The Pontifical Mission Societies include the Society for the Propagation of the Faith, the Holy Childhood Association, the Society of St. Peter Apostle, and the Missionary Union of Priests and Religious. These Societies promote a prayerful missionary spirit among baptized Catholics and to gather a fund of support for the evangelizing and pastoral programs of more than 1,150 local churches of the Developing World.
Friday, August 22, 2008
The World In One Room
Just yesterday, Africa and Asia were in one room. And it happened right here at the national office.
During the summer months, many visitors from the Missions come to see me. They are here in our country speaking in U.S. parishes about the Church's work among the poor and suffering of the Developing World. Others stop by to be interviewed by staff at the national office of the Pontifical Mission Societies. Both things happened on Thursday, August 21.
Around mid-morning, Bishop Antony Pappusamy of Dindigul, India, stopped by, accompanied by Father Michael Arputhan, a priest from his Catholic diocese in India who happens to be serving here in the United States at St. Mary's parish on Staten Island, New York. Bishop Pappusamy told me about his relatively new diocese, established just five years ago this November. Catholics there number about 105,000, about six percent of the total population. There are 63 local priests working alongside another 59 missionary priests. In the local seminary, 92 young men are preparing for the priesthood. And there are 173 Religious Sisters who are serving among their own people.
Bishop Pappusamy, whom I had met on a recent mission pastoral visit to India, stressed his emphasis on education. "Most in my diocese are poor farmers, and they cannot afford an education for their children," he explained. There is so far a school for 500 girl students, who will each receive a free education. One is being planned for boys as well.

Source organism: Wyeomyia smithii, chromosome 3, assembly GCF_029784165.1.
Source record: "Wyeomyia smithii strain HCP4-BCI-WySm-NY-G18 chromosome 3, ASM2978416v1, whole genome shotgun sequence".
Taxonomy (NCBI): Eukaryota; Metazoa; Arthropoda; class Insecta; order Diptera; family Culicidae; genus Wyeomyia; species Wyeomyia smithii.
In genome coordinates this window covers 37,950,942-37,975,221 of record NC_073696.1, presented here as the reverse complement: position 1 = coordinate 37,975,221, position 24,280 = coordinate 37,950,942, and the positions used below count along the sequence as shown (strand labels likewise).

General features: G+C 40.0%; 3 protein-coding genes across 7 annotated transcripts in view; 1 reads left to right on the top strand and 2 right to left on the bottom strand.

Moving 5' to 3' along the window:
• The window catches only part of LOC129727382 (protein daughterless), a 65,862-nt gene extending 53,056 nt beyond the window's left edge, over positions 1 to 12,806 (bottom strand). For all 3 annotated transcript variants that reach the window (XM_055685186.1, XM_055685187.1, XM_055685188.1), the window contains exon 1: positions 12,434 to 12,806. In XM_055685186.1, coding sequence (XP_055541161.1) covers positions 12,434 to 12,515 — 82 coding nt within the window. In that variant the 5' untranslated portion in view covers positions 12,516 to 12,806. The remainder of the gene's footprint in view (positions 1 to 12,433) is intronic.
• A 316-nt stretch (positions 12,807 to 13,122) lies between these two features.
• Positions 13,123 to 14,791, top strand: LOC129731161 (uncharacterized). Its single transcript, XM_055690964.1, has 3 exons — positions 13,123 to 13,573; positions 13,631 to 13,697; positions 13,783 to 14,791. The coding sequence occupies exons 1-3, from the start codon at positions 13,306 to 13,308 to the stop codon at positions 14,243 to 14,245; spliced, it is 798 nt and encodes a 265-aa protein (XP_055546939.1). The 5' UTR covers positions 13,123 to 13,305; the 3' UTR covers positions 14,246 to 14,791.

As we gathered for our daily noon Mass in the national office, Bishop Pappusamy connected the words of the Gospel to the work of his diocese. "Like those who went into the byroads in today's Gospel, we too invite all in to the Church," he said. "We pray for those who don't yet know our Lord and reach out to them." Toward that end, he spoke of the 60 lay people who go to the Hindu villages and speak of Christ to families.
Concelebrating at that Mass as well was Salesian missionary Father John Thompson, who was home for a brief time before returning to his missionary work in Nigeria. He had come to the national office for an interview that will be featured in the next MISSION magazine. Before Nigeria, Father Thompson served as a missionary, for 16 years, in Sierra Leone and Liberia, during the civil war that claimed the lives of thousands in those African nations. "It's challenging," he said of his war-time service. "You must keep hatred out of the picture. You must love always the person, no matter the actions, and reach out with God's love to all."
It was quite an amazing morning and early afternoon -- like seeing the world without ever leaving one room.
Photo above, from left to right, national office staff missiologist Maryknoll Father John Gorski, Father Michael Arputham, Monsignor John Kozar, Bishop Anthony Pappusamy and Salesian Father John Thompson.